Zoo Photography @ 300mm


We went to the Zoo today, and I brought along the Canon EF 75-300mm f/4-5.6 USM MK II lens. I wanted to try getting up close and personal with some of the animals, which is something I hadn't really tried before. I've usually gone with the point-and-shoot, or just the kit 18-55mm lens on the XT. This was the first time I tried shooting animals at 300mm. I wound up taking 178 photographs. I kept 18, and I'm really quite happy with the shots that survived the cut.

Calgary Zoo at 300mm

The technique I was trying was to get as close as possible, then get even closer. Many of the shots I like the most from this visit are shots that would have been uncomfortably "close" if I wasn't forcing myself to get closer. The second shot of the East African Crowned Crane, for example, might normally have been shot such that the entire crown was included. But by getting even closer, I think the shot is much more interesting.

East African Crowned Crane - 2

I was shooting without a tripod or monopod, so wanted to force a fast shutter. I bumped the ISO to 800 (on a bright sunny day) and shot in Aperture Variance mode with the aperture cranked wide open. The theory being, if I force as much light as possible onto the sensor, I'll compensate for hand-holding.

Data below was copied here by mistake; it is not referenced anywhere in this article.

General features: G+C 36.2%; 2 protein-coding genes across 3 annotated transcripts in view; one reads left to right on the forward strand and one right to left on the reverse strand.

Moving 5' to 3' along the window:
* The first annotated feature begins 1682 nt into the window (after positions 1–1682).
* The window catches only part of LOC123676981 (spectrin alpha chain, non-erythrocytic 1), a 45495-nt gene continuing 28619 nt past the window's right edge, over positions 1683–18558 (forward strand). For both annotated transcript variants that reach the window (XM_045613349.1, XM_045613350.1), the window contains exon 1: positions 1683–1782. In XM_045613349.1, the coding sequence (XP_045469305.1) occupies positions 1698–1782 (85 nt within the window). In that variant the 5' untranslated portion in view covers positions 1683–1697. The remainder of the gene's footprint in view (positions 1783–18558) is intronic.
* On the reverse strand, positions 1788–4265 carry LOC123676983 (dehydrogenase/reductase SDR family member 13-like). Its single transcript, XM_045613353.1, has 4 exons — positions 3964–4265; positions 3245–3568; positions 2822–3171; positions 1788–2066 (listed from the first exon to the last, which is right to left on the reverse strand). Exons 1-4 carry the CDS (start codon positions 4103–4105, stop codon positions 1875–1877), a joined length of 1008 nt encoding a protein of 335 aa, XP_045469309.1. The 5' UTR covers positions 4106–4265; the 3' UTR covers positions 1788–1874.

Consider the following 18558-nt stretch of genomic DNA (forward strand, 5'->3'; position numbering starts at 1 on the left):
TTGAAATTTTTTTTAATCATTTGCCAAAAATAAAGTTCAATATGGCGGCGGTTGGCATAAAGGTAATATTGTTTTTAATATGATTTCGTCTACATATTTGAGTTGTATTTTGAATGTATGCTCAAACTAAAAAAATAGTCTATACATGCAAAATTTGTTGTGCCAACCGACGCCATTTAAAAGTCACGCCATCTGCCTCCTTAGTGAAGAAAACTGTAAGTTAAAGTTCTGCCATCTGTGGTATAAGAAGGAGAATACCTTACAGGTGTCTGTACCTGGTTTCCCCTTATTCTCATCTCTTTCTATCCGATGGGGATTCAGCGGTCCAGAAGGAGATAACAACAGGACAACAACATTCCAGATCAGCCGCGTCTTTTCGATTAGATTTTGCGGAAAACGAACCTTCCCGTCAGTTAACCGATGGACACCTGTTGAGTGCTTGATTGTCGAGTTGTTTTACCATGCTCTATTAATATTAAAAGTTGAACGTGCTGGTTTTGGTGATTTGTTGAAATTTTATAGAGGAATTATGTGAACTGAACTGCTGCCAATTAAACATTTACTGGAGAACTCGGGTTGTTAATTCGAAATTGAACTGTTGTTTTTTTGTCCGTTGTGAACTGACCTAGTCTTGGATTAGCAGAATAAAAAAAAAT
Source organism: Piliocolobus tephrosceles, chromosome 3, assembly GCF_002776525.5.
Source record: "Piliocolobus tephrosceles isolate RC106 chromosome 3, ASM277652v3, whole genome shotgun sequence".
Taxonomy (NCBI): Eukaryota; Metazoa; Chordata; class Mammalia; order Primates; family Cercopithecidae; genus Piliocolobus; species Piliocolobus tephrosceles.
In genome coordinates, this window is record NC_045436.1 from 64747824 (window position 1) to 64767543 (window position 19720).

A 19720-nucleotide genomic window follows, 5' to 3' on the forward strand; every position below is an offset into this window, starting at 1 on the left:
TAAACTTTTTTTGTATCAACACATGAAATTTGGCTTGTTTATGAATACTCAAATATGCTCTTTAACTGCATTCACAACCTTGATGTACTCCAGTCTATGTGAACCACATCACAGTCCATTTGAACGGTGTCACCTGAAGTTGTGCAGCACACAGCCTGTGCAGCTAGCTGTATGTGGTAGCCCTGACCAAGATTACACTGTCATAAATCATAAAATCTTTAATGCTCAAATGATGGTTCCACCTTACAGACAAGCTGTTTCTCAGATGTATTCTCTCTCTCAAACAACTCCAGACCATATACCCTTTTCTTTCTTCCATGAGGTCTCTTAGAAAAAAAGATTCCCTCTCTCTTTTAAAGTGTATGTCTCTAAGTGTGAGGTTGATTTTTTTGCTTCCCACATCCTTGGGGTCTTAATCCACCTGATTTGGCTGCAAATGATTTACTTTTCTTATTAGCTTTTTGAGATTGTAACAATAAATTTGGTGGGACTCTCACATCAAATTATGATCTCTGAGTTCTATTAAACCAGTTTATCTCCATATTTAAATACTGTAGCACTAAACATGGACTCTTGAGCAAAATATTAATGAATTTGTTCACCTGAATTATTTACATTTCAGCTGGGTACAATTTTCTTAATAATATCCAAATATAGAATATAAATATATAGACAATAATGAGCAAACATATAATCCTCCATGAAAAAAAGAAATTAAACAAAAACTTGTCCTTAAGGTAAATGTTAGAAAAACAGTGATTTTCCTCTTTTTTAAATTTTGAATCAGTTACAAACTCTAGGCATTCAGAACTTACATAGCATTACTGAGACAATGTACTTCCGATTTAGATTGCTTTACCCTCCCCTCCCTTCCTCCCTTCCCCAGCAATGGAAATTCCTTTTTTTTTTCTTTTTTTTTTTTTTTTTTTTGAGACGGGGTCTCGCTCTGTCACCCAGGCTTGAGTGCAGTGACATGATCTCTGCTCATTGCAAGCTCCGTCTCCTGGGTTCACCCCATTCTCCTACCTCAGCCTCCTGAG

Except that I accidentally screwed up royally. Somehow, I'd inadvertently twiddled the buttons and knobs and wound up setting the exposure compensation to be 3 stops higher than normal. Meaning every single shot was terribly overexposed. Unbelievable, painfully overexposed.

Thank the gods I shoot in RAW, and use Aperture. Aperture freaking rocks. On most shots, all I had to do to rescue it was to drag the "Exposure" slider to the left. That's it. On others, I had to futz with Highlights and Shadows, and Levels on a couple others. A few shots that had lots of light or white wound up with so much lost data that they were lost. But the vast majority were saved, and were actually acceptable.

Lesson learned - check all camera settings before starting a shoot or project. ISO. Exposure compensation. Maybe even image size and format (make sure it's in RAW). Aperture may be an amazing tool, but it's just plain silly and reckless to fall back on editing and manipulation to rescue images, if that could have been easily prevented by just properly setting the camera. But, it's good to know that if Something Bad Happens, I can pull some useful images out of an otherwise garbage roll.


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